The German statesman Ludwig Erhard (1897-1977) is credited with the decisions that resulted in West Germany's (now part of Germany) spectacular economic recovery following World War II. He served as chancellor of the Federal Republic of Germany from 1963 to 1966.
Ludwig Erhard was born in the northern Bavarian city of Fürth on Feb. 4, 1897. After serving in World War I, during which he advanced to the rank of sergeant and was badly wounded, Erhard resumed his business training. He continued his studies in economics and sociology at the progressive University of Frankfurt. After he received a doctorate, Erhard decided to devote his career to research rather than to business. He joined the staff of the Nürnberg Business School. From 1928 to 1942 he advanced from research assistant to director of the institution. The Nazis removed him from this position, however, after he refused to join the party. Erhard spent the remaining war years as a consultant to business enterprises.
Erhard's lack of compromising political ties and his reputation as an economic expert made him a likely candidate for the administrative posts set up by the Western Allied governments that occupied Germany after 1945. First Erhard was charged with the reconstruction of the war-ravaged industries of his native Fürth-Nürnberg area. Late in 1945 he was named economics minister in the Bavarian state government. After losing this post in 1947, Erhard was named to key positions in the council set up jointly by the British and American occupation authorities to coordinate economic activities in their zones.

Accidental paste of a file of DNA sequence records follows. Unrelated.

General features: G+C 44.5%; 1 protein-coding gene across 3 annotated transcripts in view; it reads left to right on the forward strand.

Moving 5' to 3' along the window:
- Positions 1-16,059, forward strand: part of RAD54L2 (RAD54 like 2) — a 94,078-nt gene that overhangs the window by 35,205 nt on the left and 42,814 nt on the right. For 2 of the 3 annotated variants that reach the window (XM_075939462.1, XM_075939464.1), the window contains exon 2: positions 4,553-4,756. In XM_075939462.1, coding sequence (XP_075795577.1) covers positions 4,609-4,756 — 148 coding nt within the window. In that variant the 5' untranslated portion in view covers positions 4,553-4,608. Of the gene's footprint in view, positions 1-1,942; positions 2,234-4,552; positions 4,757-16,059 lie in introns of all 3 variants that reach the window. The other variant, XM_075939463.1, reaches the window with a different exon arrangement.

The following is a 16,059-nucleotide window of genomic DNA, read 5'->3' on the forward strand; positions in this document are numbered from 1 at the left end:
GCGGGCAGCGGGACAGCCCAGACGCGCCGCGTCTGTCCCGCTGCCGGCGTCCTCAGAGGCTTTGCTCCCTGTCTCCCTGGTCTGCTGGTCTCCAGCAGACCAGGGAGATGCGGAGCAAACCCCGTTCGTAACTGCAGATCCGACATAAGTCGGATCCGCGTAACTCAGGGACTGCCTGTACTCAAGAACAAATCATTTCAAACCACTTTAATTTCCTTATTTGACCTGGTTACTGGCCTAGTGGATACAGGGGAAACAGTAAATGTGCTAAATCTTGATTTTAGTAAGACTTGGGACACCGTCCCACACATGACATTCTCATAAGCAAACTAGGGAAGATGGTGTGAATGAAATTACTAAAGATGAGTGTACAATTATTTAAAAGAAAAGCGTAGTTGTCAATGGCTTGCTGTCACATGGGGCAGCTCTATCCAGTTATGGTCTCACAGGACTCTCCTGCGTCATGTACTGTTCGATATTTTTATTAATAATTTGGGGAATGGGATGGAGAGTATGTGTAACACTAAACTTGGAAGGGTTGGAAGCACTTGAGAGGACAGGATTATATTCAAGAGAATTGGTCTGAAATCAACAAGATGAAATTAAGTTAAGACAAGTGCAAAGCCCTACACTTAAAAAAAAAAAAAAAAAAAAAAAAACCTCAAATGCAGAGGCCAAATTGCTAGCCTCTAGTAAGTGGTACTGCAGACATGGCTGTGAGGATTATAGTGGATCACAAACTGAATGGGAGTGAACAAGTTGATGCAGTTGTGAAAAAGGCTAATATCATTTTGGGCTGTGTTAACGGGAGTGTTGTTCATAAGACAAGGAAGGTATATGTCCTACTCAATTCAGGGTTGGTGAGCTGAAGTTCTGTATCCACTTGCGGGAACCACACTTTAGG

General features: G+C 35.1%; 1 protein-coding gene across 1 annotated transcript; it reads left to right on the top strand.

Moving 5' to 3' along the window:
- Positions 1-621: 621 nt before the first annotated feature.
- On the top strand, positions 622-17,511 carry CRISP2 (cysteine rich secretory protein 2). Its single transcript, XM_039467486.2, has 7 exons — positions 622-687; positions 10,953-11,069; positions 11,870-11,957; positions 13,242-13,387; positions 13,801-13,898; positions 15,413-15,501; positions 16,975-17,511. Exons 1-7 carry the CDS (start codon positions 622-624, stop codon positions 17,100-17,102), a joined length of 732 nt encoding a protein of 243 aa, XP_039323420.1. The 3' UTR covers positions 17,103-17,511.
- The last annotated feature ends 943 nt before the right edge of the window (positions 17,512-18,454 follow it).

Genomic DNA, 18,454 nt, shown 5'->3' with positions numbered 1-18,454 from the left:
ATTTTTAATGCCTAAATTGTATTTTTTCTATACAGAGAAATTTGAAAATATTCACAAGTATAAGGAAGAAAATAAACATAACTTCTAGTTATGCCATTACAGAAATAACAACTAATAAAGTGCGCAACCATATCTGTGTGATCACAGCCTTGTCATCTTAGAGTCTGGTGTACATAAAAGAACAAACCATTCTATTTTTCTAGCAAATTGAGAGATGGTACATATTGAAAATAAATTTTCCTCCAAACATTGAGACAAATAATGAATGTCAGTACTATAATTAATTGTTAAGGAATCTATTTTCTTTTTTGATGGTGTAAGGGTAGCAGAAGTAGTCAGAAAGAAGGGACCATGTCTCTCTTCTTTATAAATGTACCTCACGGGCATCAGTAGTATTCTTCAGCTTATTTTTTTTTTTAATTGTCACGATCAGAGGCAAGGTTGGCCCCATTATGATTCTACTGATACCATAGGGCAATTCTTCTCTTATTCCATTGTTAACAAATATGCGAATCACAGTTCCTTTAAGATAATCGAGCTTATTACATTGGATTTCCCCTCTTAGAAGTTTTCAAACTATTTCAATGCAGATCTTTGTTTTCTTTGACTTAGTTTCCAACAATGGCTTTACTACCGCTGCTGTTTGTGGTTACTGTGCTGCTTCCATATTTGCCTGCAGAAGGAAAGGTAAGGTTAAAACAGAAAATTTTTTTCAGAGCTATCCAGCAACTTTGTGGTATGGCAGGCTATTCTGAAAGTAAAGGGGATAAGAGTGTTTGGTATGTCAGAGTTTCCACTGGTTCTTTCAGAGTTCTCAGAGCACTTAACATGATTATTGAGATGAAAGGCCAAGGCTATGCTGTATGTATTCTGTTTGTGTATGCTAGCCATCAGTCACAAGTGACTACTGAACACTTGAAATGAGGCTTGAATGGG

Pushed Social Market Economy
Erhard's economic views were summarized in his advocacy of a "social market economy," which one author has called a "free economy with a social conscience." Erhard wished to use private initiative to rebuild the shattered German economy but to check it when it tended toward monopoly, cartelization, or extreme labor union demands.
Erhard well understood the inefficiencies that come with price controls. He had authored a memorandum during the war outlining his vision for a market economy in Germany. In 1947, the Allies, who wanted Germans with no ties to the fallen Nazi regime for the new German government, named Erhard the main economic adviser to U.S. General Lucius D. Clay, military governor of the U.S. zone. Erhard advocated a quick reform of the currency system and the decontrol of prices.